Nero Fiddles While Rome Burns, Part III

Michael McTague  |

September 2019 — Myth Buster

This final installment on horrendous management traits (please see Part I and Part II) reveals the worst executive quality, which harms products, profits, company reputations and the public. Number one on the toxic hit parade is the sneaky, secretive executive who undermines the organization by making private deals. The trait is difficult to uproot because the other managers in the organization who are involved in these plots think they are doing the right thing.

The CEO approaches a manager, discusses a sensitive decision and lays out a plan that sounds credible. The manager who hears this from the CEO feels empowered. He or she is now in the inner sanctum and holds the edge on other managers. The CEO’s new buddy moves forward through a freshly developed camaraderie with the top person.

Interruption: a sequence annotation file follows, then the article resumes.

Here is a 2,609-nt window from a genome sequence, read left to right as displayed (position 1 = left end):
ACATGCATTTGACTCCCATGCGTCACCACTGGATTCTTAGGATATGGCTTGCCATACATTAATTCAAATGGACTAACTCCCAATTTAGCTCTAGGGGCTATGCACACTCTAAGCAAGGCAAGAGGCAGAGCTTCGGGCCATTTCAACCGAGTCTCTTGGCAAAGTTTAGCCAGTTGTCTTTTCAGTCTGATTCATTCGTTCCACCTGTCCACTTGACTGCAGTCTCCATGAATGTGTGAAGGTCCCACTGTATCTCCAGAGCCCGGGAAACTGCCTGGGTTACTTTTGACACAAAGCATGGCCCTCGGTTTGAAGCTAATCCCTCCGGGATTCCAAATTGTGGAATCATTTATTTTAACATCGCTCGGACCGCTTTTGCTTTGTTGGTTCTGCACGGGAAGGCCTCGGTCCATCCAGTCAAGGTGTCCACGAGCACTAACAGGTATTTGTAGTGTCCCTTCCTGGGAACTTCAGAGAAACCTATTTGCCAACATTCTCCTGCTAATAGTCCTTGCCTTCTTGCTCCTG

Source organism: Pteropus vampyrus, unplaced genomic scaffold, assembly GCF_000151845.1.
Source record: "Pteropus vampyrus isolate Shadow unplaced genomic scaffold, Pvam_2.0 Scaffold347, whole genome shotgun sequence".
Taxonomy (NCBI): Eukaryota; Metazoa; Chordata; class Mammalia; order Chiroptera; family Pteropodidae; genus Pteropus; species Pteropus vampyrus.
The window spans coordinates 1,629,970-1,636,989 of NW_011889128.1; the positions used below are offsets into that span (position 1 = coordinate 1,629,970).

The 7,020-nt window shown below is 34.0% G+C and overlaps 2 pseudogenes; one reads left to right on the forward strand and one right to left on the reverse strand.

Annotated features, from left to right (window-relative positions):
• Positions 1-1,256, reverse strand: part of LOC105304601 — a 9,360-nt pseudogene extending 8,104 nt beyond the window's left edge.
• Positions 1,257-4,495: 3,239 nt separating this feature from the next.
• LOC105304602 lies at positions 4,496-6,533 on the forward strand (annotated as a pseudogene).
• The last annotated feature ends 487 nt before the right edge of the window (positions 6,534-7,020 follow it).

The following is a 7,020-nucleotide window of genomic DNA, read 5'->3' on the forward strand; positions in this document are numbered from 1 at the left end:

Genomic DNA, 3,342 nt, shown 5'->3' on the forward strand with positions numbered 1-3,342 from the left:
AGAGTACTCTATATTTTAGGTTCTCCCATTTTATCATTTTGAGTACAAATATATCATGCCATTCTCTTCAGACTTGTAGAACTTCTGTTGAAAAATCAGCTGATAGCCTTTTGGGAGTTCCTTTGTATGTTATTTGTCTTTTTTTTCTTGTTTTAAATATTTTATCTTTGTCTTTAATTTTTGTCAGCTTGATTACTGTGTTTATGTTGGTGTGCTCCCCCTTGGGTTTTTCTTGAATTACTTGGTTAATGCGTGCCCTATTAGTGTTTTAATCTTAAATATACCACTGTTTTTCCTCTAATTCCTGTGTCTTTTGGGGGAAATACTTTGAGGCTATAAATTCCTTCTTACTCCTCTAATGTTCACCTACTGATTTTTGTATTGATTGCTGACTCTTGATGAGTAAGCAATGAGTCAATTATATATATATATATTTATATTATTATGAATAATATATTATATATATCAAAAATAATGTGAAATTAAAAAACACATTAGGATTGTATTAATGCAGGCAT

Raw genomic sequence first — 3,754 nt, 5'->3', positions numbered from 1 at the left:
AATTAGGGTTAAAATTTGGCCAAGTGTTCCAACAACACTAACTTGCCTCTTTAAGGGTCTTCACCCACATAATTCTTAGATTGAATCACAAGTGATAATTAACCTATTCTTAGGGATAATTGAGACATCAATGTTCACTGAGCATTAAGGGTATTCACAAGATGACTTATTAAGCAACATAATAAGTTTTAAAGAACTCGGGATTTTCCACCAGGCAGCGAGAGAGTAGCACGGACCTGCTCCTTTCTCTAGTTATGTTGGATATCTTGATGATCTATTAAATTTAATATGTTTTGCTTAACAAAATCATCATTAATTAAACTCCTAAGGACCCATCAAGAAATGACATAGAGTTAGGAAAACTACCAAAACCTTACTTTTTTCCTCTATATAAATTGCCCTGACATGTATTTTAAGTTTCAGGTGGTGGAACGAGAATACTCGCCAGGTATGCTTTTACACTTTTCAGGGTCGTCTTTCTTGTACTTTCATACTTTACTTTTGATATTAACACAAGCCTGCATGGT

All the other managers in the organization are blindsided. These shifty deals are frequently illegal or unethical. Wall Street has had its fair share. Even if they are not illegal, the secrecy prevents everyone else from acting as part of a team. Others act at odds with the secret plot. After all, they know nothing about it. Since our concern is bad management, when the plot is made public -- and they almost invariably are -- other managers feel betrayed. Trust evaporates. More often than not, the secret deal flops. Good managers quit; lawsuits begin; the share price plummets.

Facebook Exposed